I have been reading Irving Finkel's recent book, The Ark Before Noah, which covers the whole question, leading up to the tablets that he got from a guy whose father had acquired them in Iraq decades ago. I haven't gotten far enough to contribute anything here, but it seems a worthwhile read for someone like me whose expertise is very much elsewhere.

5/22/2014 at 8:39:05 PM GMT
Posts: 18

As one spurred on in my science interests in high school by Sagan's Cosmic Connection, I found this episode, as speculative as it was, particularly intriguing. I even did my senior English class research paper on SETI. (We had a separate course whose entire purpose was researching and writing a research paper--there I covered early church history--now I know that that was way too broad of a topic--anyway, science and faith interests from an early age!)

I'm partial to the thermal vent origin of life linked with catalytic metabolic cycles which Tyson did cover for all of 15 seconds. See Nick Lane's Life Ascending: The Ten Great Inventions of Evolution--the first chapter on the origin of life for a nice overview. Of course, there's Stuart Kauffman. I give my take on this in Perspectives on an Evolving Creation--Loren Haarsma's and my chapter on self-organization and complexity.

The possibility of rocks (with embedded bacteria) being transferred from planet to planet seems plausible. But what particularly intrigued me was the claim that life was successively wiped out several times on earth and then reseeded by recaptured ejecta containing bacteria. Could some paleogeologist who is up on all this comment? Is it really the case that there have been planet-wide sterilizations that would destroy all of life since the accepted dates of life's first appearing? Is there a fossil record for this? Or would such planet-wide sterilizations have "melted" evidence of prior history?

While Tyson denied the possibility of interstellar transfer because of the vast distances involved, he did propose the idea of ejected material from life-bearing planets seeding debris in star/planet forming regions of the galaxy as earth (or other life bearing planets) passed through those regions during galactic rotations. (So those regions don't rotate with the galaxy?--I'm not quite sure how this helps. But I'm quite the amateur galactic astronomer.)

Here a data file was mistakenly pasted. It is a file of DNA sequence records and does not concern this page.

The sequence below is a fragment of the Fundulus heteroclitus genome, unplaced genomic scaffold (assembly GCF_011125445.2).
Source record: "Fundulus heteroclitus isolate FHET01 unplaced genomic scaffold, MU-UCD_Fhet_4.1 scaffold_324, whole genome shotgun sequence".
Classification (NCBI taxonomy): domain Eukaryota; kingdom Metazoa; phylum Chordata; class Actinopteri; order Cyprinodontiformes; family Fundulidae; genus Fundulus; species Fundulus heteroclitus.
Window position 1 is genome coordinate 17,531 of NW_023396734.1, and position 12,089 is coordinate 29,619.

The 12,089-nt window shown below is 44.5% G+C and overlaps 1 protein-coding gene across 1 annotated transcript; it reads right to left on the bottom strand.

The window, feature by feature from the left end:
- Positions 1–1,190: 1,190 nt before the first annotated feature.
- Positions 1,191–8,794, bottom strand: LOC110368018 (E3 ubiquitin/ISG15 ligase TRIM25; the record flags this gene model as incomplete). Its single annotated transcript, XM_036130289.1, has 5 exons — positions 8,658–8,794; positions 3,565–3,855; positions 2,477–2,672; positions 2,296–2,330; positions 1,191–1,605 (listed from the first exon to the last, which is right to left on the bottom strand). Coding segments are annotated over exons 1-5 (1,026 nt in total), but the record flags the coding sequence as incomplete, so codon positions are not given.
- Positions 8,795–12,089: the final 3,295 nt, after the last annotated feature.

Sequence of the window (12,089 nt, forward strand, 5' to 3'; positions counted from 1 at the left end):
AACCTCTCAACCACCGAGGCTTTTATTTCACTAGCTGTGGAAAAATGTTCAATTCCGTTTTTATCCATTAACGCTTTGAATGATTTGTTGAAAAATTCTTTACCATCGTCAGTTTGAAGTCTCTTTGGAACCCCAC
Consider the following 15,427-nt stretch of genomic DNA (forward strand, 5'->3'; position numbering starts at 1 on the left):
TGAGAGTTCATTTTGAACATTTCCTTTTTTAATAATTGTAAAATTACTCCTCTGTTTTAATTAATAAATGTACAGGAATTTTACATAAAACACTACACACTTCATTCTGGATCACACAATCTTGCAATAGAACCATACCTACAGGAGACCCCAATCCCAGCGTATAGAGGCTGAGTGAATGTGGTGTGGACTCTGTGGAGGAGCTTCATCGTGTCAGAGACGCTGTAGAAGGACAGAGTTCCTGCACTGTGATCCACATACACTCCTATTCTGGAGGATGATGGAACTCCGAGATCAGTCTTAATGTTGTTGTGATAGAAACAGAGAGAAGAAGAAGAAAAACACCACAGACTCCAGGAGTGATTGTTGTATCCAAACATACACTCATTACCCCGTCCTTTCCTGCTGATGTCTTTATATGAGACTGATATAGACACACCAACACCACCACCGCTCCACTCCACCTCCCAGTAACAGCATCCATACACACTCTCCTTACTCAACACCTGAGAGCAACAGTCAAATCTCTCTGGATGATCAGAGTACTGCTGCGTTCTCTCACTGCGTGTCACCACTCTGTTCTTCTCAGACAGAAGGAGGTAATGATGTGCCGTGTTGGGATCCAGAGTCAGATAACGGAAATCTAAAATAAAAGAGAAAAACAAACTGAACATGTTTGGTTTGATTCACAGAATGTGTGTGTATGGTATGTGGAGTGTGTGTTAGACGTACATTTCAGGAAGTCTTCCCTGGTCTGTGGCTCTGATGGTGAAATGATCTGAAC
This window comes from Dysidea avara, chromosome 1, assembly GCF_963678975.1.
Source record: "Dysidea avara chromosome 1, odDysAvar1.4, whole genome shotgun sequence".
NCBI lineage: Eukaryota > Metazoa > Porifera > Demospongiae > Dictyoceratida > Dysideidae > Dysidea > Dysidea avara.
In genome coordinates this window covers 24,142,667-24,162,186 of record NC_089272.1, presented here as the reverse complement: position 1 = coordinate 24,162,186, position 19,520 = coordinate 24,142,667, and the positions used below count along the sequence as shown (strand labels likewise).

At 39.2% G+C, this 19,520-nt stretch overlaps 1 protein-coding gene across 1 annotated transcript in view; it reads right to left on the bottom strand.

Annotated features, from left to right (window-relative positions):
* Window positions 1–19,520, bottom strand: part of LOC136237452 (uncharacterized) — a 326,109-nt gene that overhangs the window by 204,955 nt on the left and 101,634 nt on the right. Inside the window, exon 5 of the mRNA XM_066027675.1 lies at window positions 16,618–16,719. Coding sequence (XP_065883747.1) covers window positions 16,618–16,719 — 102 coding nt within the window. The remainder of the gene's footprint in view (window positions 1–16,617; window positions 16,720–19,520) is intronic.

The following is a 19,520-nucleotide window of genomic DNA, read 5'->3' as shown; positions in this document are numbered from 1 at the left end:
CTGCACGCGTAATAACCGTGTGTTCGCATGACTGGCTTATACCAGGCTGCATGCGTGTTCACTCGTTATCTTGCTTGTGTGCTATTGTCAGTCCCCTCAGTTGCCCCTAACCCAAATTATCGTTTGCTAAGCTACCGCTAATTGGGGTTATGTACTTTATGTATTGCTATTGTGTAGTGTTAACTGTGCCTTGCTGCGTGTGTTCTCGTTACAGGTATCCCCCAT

Also intriguing was his suggestion that our electromagnetic radiation based communication system may be a short-lived blip in the history of technology and that that explains SETI's to-date negative results. One would think that an advanced civilization that no longer uses such a system would still be on the look-out for such a technology knowing its temporary usefulness. Remember how the Vulcans became interested in earth when they detected that warp signature generated by Zefram Cochran.

If I didn't know better I'd think that humans had landed on Mars and could walk around without space suits. I found it curious that there was no effort (as far as I remember) to suggest that Tyson wasn't actually on Mars in those scenes. I pity the 25% of Americans who don't know that the sun doesn't rotate around the earth who might have been watching.

Finally, the mega-volcano eruption in Indonesia that left earth soot and cloud covered for 5 years 75,000 years ago made me wonder about the wisdom of moving entirely to solar/wind energy. When the Yellowstone mega-volcano erupts, we'll be in big trouble if we've dismantled all the coal-fired and nuclear power plants. Perhaps we should just take them off-line and not actually tear them down. Of course, by the time of the next eruption perhaps we'll know how to harness all that geothermal energy and we can power the planet from that location.

Last edited Thursday, May 22, 2014